An Interview with Leon Poultney, Founder of Flat Out Magazine

Journalist, content creator, videographer, adventurer - whatever label you assign Leon Poultney there’s one theme running, or driving, through his stories. So much so he has termed himself a ‘vehicular adventurer’. Leon has a job that most petrol heads dream of. The founder of Flat Out Magazine and Flat Out Media spends his days testing, driving and reviewing the newest and the greatest in cars and motorbikes with an Elliot Brown watch strapped to his wrist at all times.

Leon’s love for vehicular adventures sees him in Namibia where he’s putting the new Land Rover Defender (and a selection of Elliot Brown watches) through its paces.  Five days, off grid, driving 70 per cent of the time off-road discovering the Skeleton Coast.  We’ll catch him on his return and share his experiences but here’s some insight into Leon and what makes him tick (pardon the pun).

So how do you get into something like this?

“I did a media and journalism degree at university 13 years ago and it was a case of doing what any budding writer does – a lot of working for free! I started out in men’s lifestyle magazines and bounced around a few titles including Maxim and Shortlist and then got a job at the Sunday Times for the driving section of their website. I went freelance six years ago driving cars and writing about them for anyone who would pay!”

How did you manage to specialise in your love?

“Cars have always been in my blood. Although it started off with motorcycles because we’re a biking family. I’ve grown up around engines. I was sat in an editorial meeting for Maxim in that first job and the editor stood up and asked whether anyone knew anything about cars! I was a young staffer and I put my hand up and he said fine, we’ll give you a go!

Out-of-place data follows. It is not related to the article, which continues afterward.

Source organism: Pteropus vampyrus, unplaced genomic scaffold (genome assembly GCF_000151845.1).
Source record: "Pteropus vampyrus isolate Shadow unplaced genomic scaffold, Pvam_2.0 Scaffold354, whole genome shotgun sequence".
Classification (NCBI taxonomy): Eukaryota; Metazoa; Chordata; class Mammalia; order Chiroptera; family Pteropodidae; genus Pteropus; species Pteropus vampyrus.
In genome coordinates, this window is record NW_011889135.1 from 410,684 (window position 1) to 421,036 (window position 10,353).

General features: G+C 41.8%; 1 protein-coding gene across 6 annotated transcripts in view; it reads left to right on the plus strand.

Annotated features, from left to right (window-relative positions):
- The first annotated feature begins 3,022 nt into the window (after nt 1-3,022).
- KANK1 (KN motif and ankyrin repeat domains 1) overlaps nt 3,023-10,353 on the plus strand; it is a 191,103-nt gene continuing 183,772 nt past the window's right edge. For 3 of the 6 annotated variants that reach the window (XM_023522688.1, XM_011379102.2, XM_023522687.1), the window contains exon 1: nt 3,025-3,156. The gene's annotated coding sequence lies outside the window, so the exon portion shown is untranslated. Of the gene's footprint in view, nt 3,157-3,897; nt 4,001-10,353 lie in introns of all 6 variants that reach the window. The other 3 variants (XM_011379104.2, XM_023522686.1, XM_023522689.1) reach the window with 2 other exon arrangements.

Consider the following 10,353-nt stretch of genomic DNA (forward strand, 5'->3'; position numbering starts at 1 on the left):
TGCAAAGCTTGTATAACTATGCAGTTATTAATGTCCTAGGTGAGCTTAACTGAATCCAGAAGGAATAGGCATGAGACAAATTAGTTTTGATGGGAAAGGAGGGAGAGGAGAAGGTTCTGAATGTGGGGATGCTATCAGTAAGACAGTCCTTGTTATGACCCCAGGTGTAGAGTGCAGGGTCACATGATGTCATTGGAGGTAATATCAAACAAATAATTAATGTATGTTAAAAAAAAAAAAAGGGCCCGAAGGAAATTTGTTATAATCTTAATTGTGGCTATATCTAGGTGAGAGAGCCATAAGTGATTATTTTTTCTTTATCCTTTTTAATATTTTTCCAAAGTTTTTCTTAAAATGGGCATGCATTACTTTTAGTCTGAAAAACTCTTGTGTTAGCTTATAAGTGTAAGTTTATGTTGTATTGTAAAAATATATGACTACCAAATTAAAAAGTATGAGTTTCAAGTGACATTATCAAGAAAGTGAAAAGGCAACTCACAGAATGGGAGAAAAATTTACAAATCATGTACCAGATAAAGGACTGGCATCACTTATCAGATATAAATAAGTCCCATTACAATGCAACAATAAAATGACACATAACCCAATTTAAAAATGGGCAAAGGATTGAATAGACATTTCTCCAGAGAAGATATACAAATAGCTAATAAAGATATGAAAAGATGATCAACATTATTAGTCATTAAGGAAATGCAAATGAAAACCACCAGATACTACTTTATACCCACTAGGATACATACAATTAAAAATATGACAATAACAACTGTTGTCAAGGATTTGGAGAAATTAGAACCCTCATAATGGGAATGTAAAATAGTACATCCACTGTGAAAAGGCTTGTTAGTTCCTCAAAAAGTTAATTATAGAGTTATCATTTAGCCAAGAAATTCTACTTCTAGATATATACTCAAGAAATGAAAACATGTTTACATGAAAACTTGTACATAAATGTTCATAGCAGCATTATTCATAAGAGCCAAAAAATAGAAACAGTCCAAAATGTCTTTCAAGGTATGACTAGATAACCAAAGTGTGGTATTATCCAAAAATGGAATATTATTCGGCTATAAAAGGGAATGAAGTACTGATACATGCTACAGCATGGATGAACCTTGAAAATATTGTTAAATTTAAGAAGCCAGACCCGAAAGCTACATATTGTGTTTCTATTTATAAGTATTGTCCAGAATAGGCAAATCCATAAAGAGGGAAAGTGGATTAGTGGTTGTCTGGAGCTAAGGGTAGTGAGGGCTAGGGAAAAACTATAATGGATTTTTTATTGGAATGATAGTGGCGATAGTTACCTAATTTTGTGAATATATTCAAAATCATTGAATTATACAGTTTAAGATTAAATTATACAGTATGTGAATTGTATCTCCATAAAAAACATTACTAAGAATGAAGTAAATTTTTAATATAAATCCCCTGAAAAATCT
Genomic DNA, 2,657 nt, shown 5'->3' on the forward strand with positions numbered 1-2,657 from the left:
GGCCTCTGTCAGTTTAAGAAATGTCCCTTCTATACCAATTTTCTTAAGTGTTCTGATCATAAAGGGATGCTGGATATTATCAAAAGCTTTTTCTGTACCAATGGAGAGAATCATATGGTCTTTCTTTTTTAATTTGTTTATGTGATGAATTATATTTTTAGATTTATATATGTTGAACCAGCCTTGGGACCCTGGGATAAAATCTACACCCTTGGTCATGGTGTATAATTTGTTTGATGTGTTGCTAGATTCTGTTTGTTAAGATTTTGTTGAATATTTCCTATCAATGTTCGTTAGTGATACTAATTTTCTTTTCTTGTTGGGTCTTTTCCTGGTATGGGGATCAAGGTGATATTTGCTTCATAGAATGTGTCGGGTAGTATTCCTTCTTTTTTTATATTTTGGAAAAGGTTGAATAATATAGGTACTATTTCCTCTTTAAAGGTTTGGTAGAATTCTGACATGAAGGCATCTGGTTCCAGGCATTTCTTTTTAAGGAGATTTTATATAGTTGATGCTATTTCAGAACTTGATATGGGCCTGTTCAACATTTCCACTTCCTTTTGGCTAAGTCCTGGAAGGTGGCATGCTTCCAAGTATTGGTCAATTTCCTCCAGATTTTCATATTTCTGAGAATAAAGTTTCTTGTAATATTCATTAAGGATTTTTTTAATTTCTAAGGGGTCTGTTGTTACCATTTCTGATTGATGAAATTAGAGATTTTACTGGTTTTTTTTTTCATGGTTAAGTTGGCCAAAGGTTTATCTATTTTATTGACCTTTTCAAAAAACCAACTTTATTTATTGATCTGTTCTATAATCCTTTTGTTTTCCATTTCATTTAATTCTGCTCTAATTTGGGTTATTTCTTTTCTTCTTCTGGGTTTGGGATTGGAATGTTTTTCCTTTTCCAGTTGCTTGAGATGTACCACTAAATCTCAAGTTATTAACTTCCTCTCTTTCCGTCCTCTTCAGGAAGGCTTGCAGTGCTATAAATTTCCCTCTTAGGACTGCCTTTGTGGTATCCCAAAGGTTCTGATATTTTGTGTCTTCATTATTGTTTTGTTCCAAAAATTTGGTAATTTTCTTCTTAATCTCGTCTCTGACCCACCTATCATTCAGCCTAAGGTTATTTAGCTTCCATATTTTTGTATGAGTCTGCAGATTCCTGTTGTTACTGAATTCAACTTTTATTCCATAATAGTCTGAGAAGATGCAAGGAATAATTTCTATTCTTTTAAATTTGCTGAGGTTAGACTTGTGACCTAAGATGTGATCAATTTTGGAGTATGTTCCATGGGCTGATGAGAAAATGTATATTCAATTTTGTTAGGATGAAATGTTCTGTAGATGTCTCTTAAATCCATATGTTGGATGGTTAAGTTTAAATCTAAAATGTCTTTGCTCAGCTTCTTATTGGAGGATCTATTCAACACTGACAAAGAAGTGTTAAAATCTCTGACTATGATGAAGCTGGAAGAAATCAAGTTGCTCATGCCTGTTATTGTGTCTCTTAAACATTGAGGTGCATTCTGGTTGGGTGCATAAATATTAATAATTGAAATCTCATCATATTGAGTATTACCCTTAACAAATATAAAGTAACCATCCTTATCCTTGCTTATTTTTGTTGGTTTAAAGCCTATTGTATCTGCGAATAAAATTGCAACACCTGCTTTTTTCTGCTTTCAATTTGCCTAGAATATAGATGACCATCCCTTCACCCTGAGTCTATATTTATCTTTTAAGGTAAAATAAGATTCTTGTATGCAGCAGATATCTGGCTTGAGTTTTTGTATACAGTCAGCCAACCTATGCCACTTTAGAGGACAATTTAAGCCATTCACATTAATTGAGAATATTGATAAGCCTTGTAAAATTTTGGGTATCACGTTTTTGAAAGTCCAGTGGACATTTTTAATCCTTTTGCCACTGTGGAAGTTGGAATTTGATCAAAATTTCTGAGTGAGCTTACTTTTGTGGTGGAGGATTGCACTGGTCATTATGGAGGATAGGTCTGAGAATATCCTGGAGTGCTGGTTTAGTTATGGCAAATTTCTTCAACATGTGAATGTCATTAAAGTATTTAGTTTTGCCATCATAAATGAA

“No one else in the office cared about cars or bikes, in fact I was one of only a few with a driving licence. I just fell into it that way.”

Leon in the Rockies

After you turned freelance what made you set up Flat Out?

“We wanted to focus on getting away from reviewing cars and being quite formulaic about it. We wanted to take cars or bikes on epic trips. That was the plan. Anything where we could go somewhere interesting and exotic.”

What’s the definition of a vehicular adventure?

“It’s when you go somewhere you’re not familiar with and you haven’t done a lot of planning. You’re not just driving randomly though, but essentially trying to get to a goal but you don’t know how you’re going to get there. For us, that works. One day we decided we wanted to try surfing in the north of Norway. It was a case of finding our destination, getting in the car and getting there! It ended up taking four days and 16 ferries!”

What’s changed over the six years you’ve been doing this?

“Everything is becoming more and more accessible. Everything is mapped now. You can get a good idea before you go because of Street View and Google Maps. Car tech has come on so much as well – they’re so much more capable than previously. The worry about breaking down has disappeared. But there are still challenges like language barriers and not being comfortable with where you are.”

Does that result in you trying to be more and more extreme?

“What it’s doing is ensuring we’re not just thinking about destinations but also events that many people are still not aware of. Things that are a little more underground and places that people wouldn’t necessarily think of trying themselves. We can also provide interactive maps – road trips where people can see on a map where we have driven – if you want to try it yourself.”